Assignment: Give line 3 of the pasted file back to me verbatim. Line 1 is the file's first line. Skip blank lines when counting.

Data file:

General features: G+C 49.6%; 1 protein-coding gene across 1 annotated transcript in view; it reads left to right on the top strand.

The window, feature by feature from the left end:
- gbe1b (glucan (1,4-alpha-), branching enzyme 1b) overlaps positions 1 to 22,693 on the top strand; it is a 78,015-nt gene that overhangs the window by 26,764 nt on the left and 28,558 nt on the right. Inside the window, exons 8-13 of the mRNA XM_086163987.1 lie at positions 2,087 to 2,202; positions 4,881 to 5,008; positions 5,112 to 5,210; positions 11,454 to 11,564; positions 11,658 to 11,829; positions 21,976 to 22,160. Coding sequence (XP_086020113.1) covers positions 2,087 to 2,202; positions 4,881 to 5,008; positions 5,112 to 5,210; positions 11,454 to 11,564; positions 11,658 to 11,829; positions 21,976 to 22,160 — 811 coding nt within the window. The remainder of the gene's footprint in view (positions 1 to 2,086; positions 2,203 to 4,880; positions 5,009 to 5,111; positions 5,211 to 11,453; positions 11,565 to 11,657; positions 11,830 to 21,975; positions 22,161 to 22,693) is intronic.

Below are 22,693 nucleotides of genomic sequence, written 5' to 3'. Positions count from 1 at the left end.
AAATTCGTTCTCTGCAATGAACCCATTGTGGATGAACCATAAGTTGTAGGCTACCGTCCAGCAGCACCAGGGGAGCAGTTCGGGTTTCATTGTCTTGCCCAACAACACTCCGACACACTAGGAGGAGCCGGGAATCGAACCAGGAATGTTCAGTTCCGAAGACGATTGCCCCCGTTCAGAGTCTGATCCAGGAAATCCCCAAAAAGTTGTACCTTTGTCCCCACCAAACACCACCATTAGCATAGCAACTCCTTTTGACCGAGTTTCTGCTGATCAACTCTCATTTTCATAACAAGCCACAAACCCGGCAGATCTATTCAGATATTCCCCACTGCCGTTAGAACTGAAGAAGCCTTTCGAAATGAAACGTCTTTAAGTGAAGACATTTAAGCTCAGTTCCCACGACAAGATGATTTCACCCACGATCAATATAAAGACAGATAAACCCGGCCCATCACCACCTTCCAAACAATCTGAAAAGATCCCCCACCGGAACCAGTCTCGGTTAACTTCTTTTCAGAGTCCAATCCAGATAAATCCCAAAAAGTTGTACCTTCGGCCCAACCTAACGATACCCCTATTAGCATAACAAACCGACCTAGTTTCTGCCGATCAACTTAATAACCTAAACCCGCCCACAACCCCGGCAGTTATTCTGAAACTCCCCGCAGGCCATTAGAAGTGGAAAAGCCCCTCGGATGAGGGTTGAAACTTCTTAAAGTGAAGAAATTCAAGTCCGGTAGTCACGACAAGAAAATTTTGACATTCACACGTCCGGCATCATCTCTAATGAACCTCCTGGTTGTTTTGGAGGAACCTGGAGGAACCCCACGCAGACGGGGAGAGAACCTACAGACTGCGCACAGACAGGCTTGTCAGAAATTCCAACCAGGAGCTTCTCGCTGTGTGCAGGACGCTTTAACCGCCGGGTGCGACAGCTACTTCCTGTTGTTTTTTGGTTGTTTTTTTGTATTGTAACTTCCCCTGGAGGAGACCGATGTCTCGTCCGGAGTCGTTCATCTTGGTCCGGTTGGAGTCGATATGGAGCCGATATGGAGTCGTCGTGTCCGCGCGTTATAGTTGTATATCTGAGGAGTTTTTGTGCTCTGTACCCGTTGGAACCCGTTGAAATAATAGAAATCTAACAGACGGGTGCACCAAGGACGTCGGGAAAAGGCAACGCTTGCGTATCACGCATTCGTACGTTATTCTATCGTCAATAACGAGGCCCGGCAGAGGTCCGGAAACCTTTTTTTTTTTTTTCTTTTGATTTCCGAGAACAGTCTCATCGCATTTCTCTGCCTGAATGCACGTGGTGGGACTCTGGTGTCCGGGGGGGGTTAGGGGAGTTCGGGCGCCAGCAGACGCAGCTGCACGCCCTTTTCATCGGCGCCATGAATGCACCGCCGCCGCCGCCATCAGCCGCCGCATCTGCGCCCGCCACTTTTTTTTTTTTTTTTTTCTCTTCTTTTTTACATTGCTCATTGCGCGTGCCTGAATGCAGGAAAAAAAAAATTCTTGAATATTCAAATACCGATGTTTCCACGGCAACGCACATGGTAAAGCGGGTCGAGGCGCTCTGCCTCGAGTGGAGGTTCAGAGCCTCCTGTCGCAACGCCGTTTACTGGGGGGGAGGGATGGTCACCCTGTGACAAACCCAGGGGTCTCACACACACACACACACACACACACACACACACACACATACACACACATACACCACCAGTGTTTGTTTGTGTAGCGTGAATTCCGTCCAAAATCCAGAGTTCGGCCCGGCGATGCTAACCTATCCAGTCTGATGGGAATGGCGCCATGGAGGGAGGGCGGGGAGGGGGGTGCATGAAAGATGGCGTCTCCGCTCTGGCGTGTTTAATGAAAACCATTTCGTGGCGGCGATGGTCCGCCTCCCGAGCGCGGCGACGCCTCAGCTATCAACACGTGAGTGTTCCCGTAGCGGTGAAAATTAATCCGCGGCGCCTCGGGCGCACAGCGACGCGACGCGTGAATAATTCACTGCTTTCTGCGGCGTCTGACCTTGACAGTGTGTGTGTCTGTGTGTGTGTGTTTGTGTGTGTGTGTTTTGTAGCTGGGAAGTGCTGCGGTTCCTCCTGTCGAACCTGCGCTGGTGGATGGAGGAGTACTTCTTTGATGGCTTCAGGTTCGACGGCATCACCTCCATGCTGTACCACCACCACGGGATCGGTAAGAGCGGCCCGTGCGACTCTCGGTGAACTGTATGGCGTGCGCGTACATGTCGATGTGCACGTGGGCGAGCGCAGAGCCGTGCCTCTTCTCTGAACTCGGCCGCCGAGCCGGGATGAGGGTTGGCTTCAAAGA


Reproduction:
- gbe1b (glucan (1,4-alpha-), branching enzyme 1b) overlaps positions 1 to 22,693 on the top strand; it is a 78,015-nt gene that overhangs the window by 26,764 nt on the left and 28,558 nt on the right. Inside the window, exons 8-13 of the mRNA XM_086163987.1 lie at positions 2,087 to 2,202; positions 4,881 to 5,008; positions 5,112 to 5,210; positions 11,454 to 11,564; positions 11,658 to 11,829; positions 21,976 to 22,160. Coding sequence (XP_086020113.1) covers positions 2,087 to 2,202; positions 4,881 to 5,008; positions 5,112 to 5,210; positions 11,454 to 11,564; positions 11,658 to 11,829; positions 21,976 to 22,160 — 811 coding nt within the window. The remainder of the gene's footprint in view (positions 1 to 2,086; positions 2,203 to 4,880; positions 5,009 to 5,111; positions 5,211 to 11,453; positions 11,565 to 11,657; positions 11,830 to 21,975; positions 22,161 to 22,693) is intronic.